CPEB4 activates hundreds of genes associated with tumor growth
It has been highlighted news in the main Spanish TV and newspaper media. A study led by two researchers from Barcelona, Pilar Navarro from IMIM and Raul Mendez from IRB, shows that pancreas tumors are 80% smaller in the absence of the cytoplasmic polyadenylation element binding protein CPEB4. The results published in Nature Medicine, describe the protein CPEB4 as a “cellular orchestra conductor” that “activates” hundreds of genes associated with tumor growth.
So far, no direct link between cancers and CPEBs had been found. Nevertheless, CPEB4 is overexpressed in the studied pancreatic ductal adenocarcinoma (PDA) and glioblastoma, as well as 15 other cancers. The researchers report that its downregulation in mouse xenograft models results in a marked reduction of tumorigenic properties, primarily proliferation and vascularization, resulting in increased survival. They also show that CPEB4 is associated with a large number of transcripts in cancer cells, and, in the case of tissue plasminogen activator (tPA) mRNA, the tumor-associated overexpression of CPEB4 results in poly(A) tail elongation and translational activation, leading to abnormal overexpression of tPA in tumors.
Image: Tumorigenicity of untransfected, shCtrl, shCPEB4_2 and shCPEB4_4 RWP-1 cells (1 × 106). Cells were injected intraperitoneally, and bioluminescent activity was measured weekly. Two representative mice from each group (n = 10) after 3 weeks of injection are shown.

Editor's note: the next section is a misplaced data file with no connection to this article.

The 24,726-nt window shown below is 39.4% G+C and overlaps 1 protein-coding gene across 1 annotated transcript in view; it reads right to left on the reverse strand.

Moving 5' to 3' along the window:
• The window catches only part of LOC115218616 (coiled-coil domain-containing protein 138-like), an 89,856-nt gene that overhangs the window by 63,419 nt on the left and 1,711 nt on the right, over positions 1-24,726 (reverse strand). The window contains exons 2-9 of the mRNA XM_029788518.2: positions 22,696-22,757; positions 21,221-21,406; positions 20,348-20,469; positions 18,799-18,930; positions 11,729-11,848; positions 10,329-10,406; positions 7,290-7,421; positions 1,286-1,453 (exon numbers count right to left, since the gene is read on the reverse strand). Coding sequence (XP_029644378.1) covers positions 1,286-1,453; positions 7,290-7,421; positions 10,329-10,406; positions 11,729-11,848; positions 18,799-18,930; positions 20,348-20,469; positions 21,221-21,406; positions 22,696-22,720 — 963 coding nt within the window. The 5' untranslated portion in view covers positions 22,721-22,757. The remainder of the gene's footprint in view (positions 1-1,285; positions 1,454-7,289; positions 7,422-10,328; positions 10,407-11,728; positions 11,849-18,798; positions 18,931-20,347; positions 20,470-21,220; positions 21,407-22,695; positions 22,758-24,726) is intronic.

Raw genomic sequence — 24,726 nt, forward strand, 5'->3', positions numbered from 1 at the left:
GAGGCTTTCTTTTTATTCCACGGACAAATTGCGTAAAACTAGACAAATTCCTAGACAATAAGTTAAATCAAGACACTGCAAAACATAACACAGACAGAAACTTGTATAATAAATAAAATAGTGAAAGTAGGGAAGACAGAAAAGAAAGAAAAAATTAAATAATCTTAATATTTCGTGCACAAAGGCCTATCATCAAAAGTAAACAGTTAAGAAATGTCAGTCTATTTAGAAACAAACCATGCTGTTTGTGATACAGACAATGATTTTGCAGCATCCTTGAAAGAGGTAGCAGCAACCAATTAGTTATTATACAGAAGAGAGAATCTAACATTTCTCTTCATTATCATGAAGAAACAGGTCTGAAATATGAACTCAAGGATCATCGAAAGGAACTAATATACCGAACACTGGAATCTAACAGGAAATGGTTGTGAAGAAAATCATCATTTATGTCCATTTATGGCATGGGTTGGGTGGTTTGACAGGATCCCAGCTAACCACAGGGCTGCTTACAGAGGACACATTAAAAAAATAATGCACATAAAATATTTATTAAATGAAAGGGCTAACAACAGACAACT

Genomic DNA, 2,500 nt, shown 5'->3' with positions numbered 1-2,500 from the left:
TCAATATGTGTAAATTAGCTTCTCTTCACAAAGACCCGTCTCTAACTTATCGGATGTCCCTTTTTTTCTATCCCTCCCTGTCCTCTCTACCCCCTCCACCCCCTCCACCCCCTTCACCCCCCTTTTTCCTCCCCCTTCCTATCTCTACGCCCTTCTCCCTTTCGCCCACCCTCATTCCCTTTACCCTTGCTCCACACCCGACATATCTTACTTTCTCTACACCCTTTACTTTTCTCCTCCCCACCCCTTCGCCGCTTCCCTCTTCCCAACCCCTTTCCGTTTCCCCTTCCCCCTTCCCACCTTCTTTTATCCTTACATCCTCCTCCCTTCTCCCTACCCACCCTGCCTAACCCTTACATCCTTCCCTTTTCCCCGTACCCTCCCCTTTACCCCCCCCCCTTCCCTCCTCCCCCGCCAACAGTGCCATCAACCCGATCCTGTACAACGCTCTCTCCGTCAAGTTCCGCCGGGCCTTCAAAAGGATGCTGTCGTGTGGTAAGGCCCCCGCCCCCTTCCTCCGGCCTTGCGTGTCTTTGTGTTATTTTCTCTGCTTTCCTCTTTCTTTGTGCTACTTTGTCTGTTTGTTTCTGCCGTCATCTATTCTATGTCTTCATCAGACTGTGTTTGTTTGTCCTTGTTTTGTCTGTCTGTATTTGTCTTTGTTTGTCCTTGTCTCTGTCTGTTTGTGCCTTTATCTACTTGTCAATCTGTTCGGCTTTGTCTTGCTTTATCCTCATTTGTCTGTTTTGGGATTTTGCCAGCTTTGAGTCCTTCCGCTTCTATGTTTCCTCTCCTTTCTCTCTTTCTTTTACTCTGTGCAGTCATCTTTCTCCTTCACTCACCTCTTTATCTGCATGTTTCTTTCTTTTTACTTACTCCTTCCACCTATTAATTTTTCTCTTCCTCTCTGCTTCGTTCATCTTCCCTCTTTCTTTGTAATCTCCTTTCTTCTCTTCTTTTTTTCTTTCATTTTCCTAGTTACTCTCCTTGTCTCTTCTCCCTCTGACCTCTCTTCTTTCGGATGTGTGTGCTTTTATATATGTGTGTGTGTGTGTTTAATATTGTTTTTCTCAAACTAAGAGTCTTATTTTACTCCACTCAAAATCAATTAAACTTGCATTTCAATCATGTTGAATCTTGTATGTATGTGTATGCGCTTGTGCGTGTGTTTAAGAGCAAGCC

“In the tissues examined, pancreas and brain, CPEB4 is not detected in healthy cells but only in tumors. Thus inhibition of this protein would provide a highly specific anti-tumor treatment with few adverse effects, “one of the main drawbacks of many cancer therapies”, says Pilar Navarro, a researcher specialized in pancreatic cancer.
The study also involved Francisco X. Real, at the Centro Nacional de Investigaciones Oncológicas (CNIO) and Eduardo Eyras, ICREA researcher, both from the Department of Experimental and Health Sciences at the Universitat Pompeu Fabra (UPF), together with Mar Iglesias and Francesc Alameda from the Pathology Service at Hospital del Mar.
Ortiz-Zapater E, Pineda D, Martínez-Bosch N, Fernández-Miranda G, Iglesias M, Alameda F, Moreno M, Eliscovich C, Eyras E, Real FX, Méndez R, & Navarro P (2011). Key contribution of CPEB4-mediated translational control to cancer progression. Nature medicine PMID: 22138752